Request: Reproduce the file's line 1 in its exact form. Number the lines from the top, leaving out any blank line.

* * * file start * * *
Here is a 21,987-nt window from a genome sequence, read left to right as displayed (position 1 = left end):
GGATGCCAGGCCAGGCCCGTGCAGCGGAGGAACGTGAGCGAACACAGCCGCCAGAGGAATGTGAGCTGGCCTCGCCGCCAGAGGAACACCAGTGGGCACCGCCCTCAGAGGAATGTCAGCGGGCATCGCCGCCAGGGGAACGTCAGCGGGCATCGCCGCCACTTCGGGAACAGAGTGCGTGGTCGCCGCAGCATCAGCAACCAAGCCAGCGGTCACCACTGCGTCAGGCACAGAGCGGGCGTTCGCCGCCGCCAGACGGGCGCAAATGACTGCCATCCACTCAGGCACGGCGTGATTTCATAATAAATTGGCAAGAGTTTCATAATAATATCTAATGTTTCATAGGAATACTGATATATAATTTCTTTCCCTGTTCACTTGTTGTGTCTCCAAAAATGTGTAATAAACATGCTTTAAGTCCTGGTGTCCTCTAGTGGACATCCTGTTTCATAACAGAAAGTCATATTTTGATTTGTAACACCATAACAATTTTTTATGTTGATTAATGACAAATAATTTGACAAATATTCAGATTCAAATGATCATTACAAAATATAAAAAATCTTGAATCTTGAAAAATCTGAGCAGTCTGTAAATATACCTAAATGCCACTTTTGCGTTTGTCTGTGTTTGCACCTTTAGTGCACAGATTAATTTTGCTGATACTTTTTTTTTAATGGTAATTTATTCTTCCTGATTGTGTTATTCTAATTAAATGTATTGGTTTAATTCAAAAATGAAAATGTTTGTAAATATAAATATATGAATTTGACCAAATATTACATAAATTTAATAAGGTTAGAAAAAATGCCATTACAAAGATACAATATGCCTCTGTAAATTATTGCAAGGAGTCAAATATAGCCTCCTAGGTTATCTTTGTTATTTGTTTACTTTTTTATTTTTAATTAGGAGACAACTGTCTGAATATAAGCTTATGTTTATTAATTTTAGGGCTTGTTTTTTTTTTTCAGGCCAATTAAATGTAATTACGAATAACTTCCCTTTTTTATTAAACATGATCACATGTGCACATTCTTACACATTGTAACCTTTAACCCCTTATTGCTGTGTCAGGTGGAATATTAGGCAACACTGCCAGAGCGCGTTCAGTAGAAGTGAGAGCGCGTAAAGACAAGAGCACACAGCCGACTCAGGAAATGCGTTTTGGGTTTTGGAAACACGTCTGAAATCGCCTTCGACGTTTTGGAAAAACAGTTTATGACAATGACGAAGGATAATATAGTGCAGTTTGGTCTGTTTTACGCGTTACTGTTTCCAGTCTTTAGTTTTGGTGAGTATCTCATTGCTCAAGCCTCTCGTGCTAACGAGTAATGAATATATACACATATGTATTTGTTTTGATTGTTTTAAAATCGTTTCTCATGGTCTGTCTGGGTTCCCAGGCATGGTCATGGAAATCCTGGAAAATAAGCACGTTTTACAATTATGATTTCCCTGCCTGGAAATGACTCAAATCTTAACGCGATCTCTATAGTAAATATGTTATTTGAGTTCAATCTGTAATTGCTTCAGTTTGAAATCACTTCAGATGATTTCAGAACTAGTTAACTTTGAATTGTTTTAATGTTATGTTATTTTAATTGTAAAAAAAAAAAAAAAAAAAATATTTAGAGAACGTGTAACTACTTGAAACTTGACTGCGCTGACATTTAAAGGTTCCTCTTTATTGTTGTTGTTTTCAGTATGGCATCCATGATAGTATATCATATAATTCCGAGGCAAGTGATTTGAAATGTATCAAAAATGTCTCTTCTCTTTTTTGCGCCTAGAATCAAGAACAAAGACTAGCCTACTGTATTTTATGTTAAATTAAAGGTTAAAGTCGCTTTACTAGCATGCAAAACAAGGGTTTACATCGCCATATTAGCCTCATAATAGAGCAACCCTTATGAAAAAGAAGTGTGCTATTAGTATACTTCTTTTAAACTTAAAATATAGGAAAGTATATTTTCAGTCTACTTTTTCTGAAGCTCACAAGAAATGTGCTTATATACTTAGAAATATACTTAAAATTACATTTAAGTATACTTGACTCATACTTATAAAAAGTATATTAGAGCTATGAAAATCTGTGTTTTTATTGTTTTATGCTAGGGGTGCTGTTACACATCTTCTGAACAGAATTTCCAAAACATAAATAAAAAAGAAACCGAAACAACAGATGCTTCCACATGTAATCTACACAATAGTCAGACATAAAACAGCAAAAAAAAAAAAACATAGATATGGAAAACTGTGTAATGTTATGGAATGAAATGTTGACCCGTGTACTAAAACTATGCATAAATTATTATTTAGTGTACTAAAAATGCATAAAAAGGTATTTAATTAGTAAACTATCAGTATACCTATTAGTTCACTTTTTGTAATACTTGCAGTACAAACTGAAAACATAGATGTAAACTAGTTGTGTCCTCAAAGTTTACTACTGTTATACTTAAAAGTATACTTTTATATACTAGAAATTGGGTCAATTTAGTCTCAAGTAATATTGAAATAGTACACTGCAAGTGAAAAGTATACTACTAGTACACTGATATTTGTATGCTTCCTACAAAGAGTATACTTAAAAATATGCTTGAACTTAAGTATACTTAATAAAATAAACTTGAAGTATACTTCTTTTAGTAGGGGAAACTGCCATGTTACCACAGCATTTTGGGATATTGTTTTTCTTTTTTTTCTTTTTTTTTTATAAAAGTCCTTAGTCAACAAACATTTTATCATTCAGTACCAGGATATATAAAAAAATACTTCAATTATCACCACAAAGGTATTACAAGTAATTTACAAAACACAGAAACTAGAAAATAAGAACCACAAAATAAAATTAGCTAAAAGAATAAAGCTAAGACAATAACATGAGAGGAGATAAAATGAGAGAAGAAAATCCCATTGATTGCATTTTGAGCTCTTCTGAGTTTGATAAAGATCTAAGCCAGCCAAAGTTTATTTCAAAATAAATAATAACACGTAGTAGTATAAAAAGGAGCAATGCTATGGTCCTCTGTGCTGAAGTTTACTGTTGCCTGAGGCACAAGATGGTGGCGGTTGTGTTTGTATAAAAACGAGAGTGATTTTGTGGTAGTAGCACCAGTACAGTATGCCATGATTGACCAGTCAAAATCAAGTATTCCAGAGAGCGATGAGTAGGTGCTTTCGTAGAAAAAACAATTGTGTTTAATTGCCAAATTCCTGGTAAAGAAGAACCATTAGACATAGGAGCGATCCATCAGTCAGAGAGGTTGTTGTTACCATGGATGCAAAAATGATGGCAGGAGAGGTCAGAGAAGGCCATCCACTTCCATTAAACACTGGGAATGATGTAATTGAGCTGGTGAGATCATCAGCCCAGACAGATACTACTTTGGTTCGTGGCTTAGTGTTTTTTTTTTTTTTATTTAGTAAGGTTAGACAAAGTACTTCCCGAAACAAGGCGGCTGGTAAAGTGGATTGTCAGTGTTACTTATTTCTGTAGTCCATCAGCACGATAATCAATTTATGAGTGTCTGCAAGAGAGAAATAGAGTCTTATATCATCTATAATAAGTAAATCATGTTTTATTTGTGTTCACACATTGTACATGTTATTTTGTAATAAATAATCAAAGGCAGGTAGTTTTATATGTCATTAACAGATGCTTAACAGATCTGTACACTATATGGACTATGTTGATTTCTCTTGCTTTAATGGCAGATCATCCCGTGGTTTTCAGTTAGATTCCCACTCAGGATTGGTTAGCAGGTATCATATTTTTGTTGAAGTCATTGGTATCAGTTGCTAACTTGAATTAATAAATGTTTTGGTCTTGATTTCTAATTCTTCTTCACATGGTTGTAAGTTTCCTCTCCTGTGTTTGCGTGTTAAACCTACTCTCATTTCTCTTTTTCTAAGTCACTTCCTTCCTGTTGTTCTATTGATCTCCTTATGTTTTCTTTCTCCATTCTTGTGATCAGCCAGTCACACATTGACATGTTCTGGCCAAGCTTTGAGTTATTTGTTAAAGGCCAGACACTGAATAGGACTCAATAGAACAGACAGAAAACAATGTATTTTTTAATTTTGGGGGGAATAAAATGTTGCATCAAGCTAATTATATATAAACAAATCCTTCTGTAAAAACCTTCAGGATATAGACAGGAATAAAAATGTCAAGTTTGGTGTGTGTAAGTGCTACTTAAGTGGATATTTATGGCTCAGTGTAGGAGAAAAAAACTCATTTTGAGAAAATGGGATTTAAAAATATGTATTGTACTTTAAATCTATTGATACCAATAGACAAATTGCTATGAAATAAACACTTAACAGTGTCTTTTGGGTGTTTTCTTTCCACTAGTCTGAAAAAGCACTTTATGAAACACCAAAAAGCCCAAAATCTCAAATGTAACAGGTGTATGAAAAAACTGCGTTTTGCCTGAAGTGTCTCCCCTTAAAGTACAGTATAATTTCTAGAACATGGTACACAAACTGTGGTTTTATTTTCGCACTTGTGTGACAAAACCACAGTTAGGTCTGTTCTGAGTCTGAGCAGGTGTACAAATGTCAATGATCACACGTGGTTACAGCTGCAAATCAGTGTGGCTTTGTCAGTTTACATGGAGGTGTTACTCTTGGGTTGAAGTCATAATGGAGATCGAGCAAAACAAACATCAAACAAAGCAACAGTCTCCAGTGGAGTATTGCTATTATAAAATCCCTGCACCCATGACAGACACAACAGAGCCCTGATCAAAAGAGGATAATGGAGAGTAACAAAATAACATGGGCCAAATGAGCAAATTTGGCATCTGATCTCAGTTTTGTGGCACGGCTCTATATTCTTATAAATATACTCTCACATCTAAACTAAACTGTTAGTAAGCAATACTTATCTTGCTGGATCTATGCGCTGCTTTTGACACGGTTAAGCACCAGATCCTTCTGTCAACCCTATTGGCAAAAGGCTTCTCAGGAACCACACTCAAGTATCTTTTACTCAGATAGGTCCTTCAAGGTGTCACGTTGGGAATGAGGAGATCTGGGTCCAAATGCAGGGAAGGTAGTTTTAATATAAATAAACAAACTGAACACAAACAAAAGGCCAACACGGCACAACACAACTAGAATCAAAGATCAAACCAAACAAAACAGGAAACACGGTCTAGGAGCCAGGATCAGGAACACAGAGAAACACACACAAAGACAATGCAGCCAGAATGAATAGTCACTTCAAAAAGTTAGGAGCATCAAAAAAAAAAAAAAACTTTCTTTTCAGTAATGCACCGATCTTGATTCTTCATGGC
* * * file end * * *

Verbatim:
Here is a 21,987-nt window from a genome sequence, read left to right as displayed (position 1 = left end):